This is the trembling of the flesh, which is disconcerted in the presence of heavenly influences. When the angel of the Lord appeared to Moses in the burning bush, “Moses trembled” (Acts 7:32). At Mount Sinai, “all the people that was in the camp trembled” (Ex 19:16). When Habakkuk heard from the Lord, he “trembled” within and without (Hab 3:16). When the holy women went to the sepulcher where Jesus had been laid, they received a message from an angel and “trembled and were amazed” (Mk 16:8).
I understand that this experience can be stated in such a manner as to promote fear. However, we must carefully avoid leaving men afraid to hear from God, receive understanding from Him, or dwell in His presence. It is the flesh that is weak, not the spirit (Matt 26:41)! It is the outward man that is perishing, not the inward man (2 Cor 4:16)! Those who believe on the Lord will not be confounded, even though their flesh may be caused to tremble (1 Pet 2:6). That is the promise of God! It is most helpful to know these things.
“ 12 Then said he unto me, Fear not, Daniel: for from the first day that thou didst set thine heart to understand, and to chasten thyself before thy God, thy words were heard, and I am come for thy words.”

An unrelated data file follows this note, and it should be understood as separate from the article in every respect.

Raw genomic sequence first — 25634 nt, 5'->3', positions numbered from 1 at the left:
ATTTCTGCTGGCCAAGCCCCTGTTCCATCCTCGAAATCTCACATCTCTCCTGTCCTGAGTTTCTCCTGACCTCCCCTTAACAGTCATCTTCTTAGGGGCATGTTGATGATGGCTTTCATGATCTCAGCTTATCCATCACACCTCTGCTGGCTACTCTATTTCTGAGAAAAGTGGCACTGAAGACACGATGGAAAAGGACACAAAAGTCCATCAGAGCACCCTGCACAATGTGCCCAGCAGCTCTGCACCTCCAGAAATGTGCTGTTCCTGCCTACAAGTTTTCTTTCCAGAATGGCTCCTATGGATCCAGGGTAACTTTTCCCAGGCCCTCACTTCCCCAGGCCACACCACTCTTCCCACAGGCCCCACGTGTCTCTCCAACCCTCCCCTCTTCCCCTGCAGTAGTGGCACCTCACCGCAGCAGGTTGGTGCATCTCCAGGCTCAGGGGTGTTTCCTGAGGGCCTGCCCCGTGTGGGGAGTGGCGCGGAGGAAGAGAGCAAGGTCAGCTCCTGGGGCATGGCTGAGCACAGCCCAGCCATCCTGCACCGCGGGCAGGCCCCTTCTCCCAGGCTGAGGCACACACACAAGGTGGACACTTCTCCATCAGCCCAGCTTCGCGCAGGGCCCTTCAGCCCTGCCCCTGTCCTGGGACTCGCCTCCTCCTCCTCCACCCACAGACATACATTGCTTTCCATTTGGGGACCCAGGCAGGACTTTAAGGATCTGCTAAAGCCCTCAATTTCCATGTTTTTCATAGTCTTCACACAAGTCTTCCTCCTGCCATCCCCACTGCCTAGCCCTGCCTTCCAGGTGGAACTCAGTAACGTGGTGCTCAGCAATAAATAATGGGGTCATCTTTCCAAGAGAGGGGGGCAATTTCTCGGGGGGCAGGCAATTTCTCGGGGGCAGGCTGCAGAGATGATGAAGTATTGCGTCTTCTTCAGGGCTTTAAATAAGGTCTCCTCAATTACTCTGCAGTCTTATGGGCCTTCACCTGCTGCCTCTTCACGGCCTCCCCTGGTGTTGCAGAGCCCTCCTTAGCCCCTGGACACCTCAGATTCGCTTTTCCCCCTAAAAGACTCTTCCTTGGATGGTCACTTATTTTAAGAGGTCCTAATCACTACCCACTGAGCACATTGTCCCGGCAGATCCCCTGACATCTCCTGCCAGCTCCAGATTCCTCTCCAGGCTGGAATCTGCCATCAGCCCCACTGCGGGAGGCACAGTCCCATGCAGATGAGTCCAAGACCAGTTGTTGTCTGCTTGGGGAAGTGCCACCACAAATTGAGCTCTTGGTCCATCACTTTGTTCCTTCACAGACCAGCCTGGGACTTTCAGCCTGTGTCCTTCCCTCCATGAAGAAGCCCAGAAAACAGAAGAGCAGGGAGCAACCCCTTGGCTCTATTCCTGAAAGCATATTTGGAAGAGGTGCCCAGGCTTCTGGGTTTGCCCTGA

We now embark on a most intriguing text of Scripture. We will be given a rare glimpse behind the scenes – a glance at some of the involvements of answered prayer. It will become apparent why this world is not to be our primary frame of reference. This world is a subordinate one, being subject to higher and more powerful influences – both good and evil.
“ 12a Then said he unto me, Fear not, Daniel . . . ”
Once again I want to call attention to the manner in which heaven addresses the prophet. Although he was called “Belteshazzer” upon earth (1:7; 2:26; 4:8,9,18,19; 5:12; 10:1), he is never so addressed by heaven! The first time a heavenly personality addressed Daniel is recorded in the previous chapter. Gabriel said, “O Daniel, I am now come forth to give thee skill and understanding” (9:22). The second time is in our text: “O Daniel, a man greatly beloved” (10:11). The messages, therefore, were not brought to him because of his world prominence or achievement, which were encapsulated in the name “Belteshazzar.” It was Daniel’s faith and identity with the seed of Abraham that qualified him for this most unique message.
“Fear Not”
Notice the perception of the angel. Daniel is trembling, and the heavenly messenger immediately seeks to put him at ease. He has brought a blessing, not a curse, and Daniel will be the better for what he is about to receive, not the worse. This was necessary because “fear hath torment” (1 John 4:13), distracting both heart and soul. If ever much is to be heard and realized from the Lord, fear must give way to confidence and peace. Thus the Lord Jesus, following His resurrection, often announced Himself by saying,“Peace be unto you” (Lk 24:36; John 20:19,21,28).